- 'LP' : lone pairs attached to sulfur
Weiner et al. 1986 uses point charges located at atomic centers to represent the elecrostatic interactions between atoms.
There is no simple, general table of charges for atoms in this force field. Instead, they recommend using the RESP
method to fit the charges for each molecule of interest.
See the Amber web site
for more information about this method.
Improper torsions are not automatically generated by the Towhee code as the rules for determining where they are applied
are not always straight-forward. Weiner et al. exclusively uses the Stereocenter version of the improper torsions, and they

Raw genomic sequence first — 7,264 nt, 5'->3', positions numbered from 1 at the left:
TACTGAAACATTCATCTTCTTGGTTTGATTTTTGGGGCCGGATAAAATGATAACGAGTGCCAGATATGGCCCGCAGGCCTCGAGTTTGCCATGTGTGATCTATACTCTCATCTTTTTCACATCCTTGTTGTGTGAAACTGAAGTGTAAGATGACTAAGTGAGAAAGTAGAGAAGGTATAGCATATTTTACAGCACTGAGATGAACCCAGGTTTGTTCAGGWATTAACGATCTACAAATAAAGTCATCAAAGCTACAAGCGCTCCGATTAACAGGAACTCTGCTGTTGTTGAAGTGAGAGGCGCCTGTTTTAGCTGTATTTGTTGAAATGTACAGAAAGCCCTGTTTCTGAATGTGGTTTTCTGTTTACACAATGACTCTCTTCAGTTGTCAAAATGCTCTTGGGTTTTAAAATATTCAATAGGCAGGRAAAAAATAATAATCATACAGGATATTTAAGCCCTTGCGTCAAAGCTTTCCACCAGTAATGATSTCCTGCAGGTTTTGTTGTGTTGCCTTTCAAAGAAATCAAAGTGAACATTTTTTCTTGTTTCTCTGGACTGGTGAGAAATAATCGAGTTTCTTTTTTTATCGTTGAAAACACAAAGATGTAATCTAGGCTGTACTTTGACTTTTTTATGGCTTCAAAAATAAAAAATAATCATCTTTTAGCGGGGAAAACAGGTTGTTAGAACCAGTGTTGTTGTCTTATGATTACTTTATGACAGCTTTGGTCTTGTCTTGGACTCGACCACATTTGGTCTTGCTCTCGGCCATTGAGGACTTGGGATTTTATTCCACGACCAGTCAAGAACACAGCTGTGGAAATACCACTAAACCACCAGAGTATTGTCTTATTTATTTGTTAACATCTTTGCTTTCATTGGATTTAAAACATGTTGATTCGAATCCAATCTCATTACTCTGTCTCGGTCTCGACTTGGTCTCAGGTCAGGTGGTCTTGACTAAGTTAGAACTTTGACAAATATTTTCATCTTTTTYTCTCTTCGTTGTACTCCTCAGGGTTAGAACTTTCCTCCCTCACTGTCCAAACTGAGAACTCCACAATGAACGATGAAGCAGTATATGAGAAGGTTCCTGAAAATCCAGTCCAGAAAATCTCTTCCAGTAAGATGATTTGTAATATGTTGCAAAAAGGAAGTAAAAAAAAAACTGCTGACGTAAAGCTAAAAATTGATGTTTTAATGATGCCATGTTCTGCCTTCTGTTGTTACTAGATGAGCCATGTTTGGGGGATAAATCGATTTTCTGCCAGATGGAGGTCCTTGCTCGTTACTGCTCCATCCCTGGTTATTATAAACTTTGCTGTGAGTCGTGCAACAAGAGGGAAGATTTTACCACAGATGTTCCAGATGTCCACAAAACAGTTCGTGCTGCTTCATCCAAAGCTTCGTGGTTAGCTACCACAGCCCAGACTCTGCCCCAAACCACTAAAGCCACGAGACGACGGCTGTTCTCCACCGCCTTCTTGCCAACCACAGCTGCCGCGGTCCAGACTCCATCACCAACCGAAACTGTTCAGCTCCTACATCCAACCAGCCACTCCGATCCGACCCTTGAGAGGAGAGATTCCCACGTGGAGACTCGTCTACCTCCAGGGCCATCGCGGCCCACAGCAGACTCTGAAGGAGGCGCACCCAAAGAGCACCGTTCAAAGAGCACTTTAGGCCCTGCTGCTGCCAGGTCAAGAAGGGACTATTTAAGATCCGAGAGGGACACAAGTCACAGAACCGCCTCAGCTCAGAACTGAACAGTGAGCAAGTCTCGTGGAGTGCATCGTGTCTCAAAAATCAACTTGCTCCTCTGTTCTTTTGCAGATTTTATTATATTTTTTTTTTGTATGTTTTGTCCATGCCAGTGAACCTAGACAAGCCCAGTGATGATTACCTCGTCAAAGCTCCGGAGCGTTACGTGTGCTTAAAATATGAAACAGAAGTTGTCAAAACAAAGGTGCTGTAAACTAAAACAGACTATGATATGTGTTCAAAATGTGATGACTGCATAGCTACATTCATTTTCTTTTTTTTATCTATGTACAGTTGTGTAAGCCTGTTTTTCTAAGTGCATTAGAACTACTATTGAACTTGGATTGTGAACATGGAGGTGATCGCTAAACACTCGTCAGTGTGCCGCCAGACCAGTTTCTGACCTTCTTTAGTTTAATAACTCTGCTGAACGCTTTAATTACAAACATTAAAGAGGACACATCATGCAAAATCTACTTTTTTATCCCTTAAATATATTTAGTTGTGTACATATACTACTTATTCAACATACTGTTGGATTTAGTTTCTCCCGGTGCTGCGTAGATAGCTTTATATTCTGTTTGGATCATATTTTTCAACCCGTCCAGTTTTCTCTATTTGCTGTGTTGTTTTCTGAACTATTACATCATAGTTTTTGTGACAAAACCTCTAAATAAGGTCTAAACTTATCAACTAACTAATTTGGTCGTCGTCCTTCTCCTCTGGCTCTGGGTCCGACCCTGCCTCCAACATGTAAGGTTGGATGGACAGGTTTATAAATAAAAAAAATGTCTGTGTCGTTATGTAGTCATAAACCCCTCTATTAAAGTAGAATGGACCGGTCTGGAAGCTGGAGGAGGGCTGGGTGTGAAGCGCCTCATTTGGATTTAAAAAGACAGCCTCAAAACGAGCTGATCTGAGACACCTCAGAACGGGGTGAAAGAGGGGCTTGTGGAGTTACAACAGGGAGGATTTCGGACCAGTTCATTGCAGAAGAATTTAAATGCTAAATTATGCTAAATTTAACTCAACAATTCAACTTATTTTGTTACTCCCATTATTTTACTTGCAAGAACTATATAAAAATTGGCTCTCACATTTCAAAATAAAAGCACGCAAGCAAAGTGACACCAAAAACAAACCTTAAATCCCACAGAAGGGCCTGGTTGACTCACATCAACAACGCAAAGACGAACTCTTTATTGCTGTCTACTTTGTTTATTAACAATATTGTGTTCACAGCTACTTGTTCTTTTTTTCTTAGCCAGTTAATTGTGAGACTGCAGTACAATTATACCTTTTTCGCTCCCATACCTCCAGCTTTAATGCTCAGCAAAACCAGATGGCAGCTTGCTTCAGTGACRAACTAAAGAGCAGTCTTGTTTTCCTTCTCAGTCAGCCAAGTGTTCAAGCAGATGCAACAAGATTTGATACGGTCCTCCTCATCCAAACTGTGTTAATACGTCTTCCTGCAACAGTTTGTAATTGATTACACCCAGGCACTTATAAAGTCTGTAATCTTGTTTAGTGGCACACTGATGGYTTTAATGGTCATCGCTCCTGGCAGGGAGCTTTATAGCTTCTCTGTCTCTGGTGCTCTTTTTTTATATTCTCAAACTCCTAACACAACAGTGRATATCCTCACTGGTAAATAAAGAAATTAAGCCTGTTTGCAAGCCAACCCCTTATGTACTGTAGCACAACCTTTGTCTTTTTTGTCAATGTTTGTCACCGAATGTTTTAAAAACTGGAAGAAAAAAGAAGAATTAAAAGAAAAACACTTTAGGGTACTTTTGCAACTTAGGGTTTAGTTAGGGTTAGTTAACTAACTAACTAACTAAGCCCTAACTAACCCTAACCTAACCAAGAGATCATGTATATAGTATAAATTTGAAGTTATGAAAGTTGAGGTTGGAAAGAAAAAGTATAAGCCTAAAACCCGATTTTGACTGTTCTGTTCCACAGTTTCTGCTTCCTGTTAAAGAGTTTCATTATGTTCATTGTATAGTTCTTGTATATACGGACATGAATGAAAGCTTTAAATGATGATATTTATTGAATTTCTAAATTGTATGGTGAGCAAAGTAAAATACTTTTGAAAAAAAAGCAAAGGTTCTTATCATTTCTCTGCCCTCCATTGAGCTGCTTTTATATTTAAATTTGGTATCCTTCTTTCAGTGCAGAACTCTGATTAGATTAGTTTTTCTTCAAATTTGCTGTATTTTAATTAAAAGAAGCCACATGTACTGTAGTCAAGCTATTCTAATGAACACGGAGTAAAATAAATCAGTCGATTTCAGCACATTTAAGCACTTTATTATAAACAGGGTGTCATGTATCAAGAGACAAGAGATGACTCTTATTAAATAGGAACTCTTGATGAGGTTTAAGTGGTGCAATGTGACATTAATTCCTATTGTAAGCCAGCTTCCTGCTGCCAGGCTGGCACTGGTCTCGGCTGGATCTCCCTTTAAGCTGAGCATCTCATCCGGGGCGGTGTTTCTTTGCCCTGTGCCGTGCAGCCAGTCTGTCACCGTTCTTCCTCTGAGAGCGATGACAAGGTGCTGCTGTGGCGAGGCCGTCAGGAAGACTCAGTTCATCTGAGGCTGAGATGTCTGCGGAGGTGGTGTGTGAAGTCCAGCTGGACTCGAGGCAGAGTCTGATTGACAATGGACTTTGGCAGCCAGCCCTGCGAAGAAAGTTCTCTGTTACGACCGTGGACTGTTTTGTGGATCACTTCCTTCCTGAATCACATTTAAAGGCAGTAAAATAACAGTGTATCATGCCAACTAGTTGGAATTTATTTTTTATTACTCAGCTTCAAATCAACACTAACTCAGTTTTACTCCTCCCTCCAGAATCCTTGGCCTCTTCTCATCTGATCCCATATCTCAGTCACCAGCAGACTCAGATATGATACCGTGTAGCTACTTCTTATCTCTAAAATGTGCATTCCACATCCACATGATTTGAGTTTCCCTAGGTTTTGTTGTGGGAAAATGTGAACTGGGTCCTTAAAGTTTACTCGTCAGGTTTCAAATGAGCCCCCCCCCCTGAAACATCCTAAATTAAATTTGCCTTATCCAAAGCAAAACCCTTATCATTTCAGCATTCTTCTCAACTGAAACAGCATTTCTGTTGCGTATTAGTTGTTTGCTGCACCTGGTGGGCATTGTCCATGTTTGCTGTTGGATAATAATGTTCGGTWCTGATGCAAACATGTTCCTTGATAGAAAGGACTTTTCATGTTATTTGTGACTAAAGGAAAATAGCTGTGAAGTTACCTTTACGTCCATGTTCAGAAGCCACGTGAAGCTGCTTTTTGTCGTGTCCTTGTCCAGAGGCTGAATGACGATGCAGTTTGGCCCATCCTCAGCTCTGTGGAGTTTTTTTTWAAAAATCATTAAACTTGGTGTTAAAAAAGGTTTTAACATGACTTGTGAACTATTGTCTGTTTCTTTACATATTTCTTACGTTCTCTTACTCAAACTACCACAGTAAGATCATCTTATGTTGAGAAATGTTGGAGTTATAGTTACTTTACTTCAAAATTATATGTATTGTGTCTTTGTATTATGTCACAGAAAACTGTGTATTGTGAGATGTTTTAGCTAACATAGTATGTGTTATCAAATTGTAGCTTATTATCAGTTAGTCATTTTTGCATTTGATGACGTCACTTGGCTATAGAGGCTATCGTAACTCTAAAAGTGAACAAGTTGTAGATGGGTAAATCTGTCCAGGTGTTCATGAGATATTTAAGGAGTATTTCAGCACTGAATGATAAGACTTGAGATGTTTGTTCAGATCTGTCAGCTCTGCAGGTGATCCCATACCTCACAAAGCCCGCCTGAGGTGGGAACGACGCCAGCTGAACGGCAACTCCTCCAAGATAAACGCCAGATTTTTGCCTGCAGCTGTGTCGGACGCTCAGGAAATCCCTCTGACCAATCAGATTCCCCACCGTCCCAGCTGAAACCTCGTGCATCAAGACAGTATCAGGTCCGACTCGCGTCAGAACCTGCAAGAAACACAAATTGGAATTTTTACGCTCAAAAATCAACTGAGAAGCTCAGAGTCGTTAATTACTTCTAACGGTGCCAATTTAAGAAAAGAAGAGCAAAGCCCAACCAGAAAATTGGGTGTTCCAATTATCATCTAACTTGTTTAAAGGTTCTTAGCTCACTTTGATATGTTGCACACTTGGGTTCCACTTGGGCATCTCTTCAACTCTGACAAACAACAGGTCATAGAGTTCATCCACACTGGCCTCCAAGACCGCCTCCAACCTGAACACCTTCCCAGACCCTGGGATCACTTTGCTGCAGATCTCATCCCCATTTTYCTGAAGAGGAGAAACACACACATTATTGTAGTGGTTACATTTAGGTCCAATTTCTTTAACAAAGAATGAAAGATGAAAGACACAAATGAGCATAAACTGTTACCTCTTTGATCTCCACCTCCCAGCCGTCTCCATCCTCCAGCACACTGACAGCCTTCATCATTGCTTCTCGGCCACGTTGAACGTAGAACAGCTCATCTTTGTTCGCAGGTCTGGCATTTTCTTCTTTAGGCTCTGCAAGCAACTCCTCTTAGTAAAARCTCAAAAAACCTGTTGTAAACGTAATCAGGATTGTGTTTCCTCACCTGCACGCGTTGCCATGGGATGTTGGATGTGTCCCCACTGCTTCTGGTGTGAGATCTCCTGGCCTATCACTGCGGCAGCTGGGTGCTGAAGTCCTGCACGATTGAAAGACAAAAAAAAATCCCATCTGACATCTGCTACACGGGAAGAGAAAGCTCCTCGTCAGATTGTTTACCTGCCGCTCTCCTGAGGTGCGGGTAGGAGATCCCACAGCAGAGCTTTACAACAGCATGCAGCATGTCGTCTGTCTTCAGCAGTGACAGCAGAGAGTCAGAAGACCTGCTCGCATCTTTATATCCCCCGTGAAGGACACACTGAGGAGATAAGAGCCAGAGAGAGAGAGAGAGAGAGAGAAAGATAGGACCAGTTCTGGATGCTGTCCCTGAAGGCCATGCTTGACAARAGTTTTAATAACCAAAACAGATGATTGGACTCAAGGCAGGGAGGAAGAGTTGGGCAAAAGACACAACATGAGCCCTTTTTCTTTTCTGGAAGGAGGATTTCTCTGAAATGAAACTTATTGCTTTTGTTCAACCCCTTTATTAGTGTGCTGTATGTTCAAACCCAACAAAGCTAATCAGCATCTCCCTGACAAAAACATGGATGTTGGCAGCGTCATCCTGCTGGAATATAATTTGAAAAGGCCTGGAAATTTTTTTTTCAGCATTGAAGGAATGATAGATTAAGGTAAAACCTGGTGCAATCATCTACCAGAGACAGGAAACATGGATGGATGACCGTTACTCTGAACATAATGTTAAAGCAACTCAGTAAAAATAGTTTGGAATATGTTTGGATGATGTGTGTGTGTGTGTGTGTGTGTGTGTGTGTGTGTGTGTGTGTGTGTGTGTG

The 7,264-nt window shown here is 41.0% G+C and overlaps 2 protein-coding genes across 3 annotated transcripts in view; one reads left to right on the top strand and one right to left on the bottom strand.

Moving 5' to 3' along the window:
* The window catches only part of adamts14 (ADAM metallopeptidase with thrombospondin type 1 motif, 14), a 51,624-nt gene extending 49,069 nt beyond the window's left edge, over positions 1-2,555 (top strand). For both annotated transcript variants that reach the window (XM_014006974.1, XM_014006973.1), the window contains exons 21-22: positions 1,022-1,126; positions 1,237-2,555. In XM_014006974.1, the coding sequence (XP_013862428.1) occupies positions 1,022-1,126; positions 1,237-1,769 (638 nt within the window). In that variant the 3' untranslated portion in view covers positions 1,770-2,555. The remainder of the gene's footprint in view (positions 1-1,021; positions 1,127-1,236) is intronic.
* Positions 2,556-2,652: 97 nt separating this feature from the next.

are typically centered on an sp2 atom in order to enforce planarity with its three neighbors. However, they are
also centered on some united-atoms in order to enforce stereochemistry. Only one
improper torsion allowed to be centered on any atom. These torsions are listed in the Amber literature as i-j-k-l where the
angle is the dihedral between i-k-l and j-k-l, and the bonding pattern is i, j, and l are all bonded to atom k, and are also not
bonded to each other. In the towhee_input file this stereo improper torsion is listed only for atom k, and the atom order there
is l, i, j. Remember that you can set the improper type to 0 to have the code automatically determine the improper type (so long
as inpstyle is 2). Please see the Weiner et al. 1986 paper for more
information about assigning improper torsions for this force field.
This force field contains parameters for all of the amino acids, but these have not yet been implemented into the
polymer builder in Towhee. If anyone is interested in implementing this functionality for this force field please
contact the Towhee developers.
Return to the Towhee Capabilities web page